Southern governors agree that Jimmy Carter again would sweep his native region if the presidential election were held today, but concede the former Georgia governor's support is much softer than in 1976 when Dixie voters provided the margin that swept him into office.
Virtually all the pro-Carter sentiment, however, came with reservations from either the 11 out of 18 Southern governors gathered here for their annual conference or their top aides. Additionally, there were predictions that the president faces a tough fight from Republican Ronald Reagan in Florida, Texas, Virginia, Mississippi and Tennessee.
"There is a frustration because we have certain (economic) problems," said Mississippi Gov. William Winter, a Democrat who conceded that Reagan is leading Carter in his state. Winter said he expected increasing Democratic momentum would carry Carter to victory there.
John Reid, press secretary to Oklahoma Gov. George Nigh, would only shrug when asked about his Democratic boss' public predictions of a Carter victory. "Sure they're all talking Carter," said Reid, jerking a thumb toward the eight Democratic chief executives here. "But if they're anything like our state -- well, they've written off Oklahoma. "There's no point (for Carter) even campaigning there."
Democratic Gov. Bob Graham said Carter's main problem in Florida is the thousands of Cuban and Haitian refugees that have been stranded in the state. "If Carter does not deal more effectively with the refugee question than he has in the last 150 days, it will hurt him," says Graham, who delivered Carter's nominating speech at the New York convention.
Graham said residents of his politically important state are eager to see more federal support for refugee services, as well as strong defense policies in the Caribbean region. What's more, Graham said, the president has been hurt by his refusal to participate in the first presidential debate along with Independent candidate John Anderson. "I would candidly say that the net effect of not being in Baltimore with Reagan will have to be negative on the president," said Graham.
Significant by his absence is Texas Gov. William P. Clements Jr., a Republican who has been loudly critical of Carter and is being credited with rallying a staunch Reagan vote in his home state that is threatening Carter's 1976 victory record there. Clements sent word that a bout of flu had kept him at home, but some skeptics here wondered whether the governor's work on a Tuesday Reagan fund-raiser had not had more to do with his decision to stay away.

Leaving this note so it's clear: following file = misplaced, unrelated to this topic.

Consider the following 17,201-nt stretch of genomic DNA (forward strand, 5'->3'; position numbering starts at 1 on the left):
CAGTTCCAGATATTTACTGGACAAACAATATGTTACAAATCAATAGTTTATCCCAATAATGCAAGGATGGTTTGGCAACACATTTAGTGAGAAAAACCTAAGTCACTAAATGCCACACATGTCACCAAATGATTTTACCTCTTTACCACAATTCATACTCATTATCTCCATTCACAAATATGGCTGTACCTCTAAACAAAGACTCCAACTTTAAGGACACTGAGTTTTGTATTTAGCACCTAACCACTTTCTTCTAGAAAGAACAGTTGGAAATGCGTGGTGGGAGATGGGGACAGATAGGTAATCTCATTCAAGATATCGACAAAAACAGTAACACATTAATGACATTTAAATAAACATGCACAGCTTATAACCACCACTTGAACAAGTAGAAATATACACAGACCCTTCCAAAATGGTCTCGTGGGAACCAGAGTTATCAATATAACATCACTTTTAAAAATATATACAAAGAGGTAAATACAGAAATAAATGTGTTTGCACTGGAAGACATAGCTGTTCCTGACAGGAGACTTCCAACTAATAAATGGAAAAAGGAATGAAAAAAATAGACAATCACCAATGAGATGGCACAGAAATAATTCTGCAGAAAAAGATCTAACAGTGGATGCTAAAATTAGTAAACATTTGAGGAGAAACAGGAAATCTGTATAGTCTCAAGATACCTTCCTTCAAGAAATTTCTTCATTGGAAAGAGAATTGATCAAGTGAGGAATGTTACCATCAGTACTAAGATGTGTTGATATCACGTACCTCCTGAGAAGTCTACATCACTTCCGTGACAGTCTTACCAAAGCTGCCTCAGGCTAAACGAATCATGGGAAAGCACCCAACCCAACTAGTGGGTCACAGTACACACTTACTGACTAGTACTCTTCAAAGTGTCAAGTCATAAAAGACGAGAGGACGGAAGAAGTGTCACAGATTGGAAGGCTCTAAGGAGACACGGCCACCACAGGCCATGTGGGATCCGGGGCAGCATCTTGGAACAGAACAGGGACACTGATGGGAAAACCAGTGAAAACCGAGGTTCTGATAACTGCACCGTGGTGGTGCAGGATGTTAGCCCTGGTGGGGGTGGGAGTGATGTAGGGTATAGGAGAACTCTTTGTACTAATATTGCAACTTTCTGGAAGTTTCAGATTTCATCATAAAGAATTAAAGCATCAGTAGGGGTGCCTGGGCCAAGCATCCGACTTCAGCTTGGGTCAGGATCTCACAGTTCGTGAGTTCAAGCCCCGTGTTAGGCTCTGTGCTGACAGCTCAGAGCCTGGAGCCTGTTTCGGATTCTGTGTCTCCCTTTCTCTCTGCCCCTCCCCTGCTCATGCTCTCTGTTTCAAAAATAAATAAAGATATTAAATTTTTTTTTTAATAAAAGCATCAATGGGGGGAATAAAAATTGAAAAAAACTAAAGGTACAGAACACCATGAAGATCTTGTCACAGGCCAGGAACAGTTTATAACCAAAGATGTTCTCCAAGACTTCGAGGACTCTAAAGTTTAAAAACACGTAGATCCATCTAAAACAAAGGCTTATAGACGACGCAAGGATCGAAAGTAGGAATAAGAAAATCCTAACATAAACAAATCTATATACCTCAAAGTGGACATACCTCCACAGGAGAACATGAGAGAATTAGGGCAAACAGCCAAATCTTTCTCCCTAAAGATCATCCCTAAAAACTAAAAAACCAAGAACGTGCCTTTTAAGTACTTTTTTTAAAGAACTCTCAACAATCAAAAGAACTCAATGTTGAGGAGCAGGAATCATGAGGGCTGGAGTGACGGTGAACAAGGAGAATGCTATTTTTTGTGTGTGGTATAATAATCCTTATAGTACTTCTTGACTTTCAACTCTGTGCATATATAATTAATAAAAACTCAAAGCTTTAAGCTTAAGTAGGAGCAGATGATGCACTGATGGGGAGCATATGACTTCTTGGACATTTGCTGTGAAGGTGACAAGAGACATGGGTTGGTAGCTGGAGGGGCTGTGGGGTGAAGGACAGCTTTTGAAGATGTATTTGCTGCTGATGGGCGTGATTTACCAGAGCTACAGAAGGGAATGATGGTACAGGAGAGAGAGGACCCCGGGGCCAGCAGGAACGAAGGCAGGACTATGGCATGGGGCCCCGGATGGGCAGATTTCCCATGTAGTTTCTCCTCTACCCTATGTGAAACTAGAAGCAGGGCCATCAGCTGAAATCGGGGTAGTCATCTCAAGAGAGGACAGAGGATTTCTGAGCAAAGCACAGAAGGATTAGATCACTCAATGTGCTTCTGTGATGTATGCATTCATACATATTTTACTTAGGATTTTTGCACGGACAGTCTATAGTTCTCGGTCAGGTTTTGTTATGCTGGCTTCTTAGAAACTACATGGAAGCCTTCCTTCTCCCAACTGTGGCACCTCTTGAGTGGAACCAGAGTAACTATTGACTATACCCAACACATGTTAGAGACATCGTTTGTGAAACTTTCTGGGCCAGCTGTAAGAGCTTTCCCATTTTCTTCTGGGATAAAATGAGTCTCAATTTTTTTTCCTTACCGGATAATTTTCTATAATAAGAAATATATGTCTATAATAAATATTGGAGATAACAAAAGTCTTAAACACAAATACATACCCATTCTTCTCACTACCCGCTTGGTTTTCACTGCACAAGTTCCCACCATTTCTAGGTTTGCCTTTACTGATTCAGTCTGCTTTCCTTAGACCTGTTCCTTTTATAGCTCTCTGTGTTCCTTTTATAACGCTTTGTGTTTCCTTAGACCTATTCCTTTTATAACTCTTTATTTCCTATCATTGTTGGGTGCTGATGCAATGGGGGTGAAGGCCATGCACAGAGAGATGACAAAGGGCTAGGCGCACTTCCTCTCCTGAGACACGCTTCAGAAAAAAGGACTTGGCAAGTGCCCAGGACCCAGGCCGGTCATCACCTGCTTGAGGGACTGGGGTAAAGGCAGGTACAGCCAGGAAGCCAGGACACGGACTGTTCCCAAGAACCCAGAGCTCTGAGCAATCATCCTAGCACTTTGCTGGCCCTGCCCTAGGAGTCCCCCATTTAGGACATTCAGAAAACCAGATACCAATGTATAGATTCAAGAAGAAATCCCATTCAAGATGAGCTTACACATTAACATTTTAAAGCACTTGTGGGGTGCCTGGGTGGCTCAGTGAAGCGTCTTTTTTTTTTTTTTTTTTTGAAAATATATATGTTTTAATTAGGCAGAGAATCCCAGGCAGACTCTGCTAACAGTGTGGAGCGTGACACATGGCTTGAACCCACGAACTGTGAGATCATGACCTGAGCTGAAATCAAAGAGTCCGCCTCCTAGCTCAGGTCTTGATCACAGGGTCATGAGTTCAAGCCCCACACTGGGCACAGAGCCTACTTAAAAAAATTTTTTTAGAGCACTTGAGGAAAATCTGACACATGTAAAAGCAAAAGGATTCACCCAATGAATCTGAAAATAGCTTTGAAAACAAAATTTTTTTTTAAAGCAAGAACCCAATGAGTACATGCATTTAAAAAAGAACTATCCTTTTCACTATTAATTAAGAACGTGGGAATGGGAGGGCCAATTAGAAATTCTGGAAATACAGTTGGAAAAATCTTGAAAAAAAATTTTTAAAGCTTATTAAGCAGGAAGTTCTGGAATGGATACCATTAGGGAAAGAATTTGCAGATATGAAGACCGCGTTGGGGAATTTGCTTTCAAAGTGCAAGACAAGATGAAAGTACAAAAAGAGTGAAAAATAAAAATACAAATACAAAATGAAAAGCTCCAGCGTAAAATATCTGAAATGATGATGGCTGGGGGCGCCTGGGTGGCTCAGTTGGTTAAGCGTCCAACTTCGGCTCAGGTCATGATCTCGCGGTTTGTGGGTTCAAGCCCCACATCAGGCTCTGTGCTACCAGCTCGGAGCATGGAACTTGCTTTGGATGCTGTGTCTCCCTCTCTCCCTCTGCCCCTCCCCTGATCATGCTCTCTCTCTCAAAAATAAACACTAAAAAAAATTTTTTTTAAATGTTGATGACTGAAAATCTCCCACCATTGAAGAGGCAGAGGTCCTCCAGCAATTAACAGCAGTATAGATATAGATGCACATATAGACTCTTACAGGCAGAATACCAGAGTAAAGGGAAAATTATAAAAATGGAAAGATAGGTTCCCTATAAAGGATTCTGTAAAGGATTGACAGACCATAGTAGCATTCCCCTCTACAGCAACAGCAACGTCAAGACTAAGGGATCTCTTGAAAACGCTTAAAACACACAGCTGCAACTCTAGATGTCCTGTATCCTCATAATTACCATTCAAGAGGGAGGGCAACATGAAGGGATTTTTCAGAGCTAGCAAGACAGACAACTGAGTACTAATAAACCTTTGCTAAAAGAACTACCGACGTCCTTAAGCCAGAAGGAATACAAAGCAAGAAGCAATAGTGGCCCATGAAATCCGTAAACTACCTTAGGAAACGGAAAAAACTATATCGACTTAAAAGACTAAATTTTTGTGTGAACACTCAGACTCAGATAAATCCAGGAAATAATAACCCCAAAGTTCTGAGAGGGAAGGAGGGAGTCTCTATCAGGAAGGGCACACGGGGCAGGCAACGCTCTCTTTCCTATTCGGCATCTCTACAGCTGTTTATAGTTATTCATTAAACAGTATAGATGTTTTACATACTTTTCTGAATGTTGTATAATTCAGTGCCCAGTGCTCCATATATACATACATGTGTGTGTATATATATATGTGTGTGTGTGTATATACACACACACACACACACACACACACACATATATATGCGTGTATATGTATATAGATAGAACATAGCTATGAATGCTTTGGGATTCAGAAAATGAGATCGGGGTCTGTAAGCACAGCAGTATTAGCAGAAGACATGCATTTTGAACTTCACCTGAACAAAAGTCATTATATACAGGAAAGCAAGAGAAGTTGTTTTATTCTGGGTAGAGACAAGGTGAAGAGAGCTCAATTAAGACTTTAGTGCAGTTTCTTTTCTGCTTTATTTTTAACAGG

"Texas has always been strong Reagan country," said one Clements aide. "And Reagan's got three of the most powerful politicians in the state out stumping for him -- Clements, (former Gov. John) Connally and (former U.S. ambassador to Britain Anne) Armstrong. If that won't do it, I don't know what will."
Most of the seven Democratic governors in attendance here readily acknowledge that Carter has been less popular in the South than they had hoped, and they cited current economic and energy problems as the primary reasons. But they said voters in their states are beginning to realize that difficult problems engender painful solutions, and that such actions may be necessary even when it won't win friends for the president.
"Now, upon more sober reflection there is the realization that nobody has the capacity to provide all those solutions, said Mississippi's Winter. "So we're seeing a determination, in the South, to stay with a man who understands our own special problems."
Reagan's Labor Day remark linking the Ku Klux Klan to Tuscumbia, Ala., cost him votes in Mississippi, where, Winter said, voters thought it showed a lack of understanding about the South.
To South Carolina's Richard W. Riley, the remark was significant more because it demonstrated what he saw as poor judgment on Reagan's part. "The general feeling is that when Reagan gets off the script, you don't know whether he'll go off on cloud nine," said Riley.
"The question is who's going to write the script for the president. Whoever writes the script is the president. I think he's seen as more of a performer than capable of performance."
Even Reagan supporters here acknowledged that the Republican candidate's widely publicized gaffes, which have caused Reagan staffers to cut their boss's public appearances and limit him to his printed text, are eroding his support. Virginia Gov. John N. Dalton, a Republican who speaks optimisticly about Reagan in his state, stresses that Reagan will have to work hard if he is to win.
"The thing that he's going to win on is to talk about national defense, talk about inflation, talk about unemployment, and talk about how we solve the problems of America instead of spending his time talking about the Ku Klux Klan or China or the kinds of things that don't really deal with the major problems facing America," Dalton said.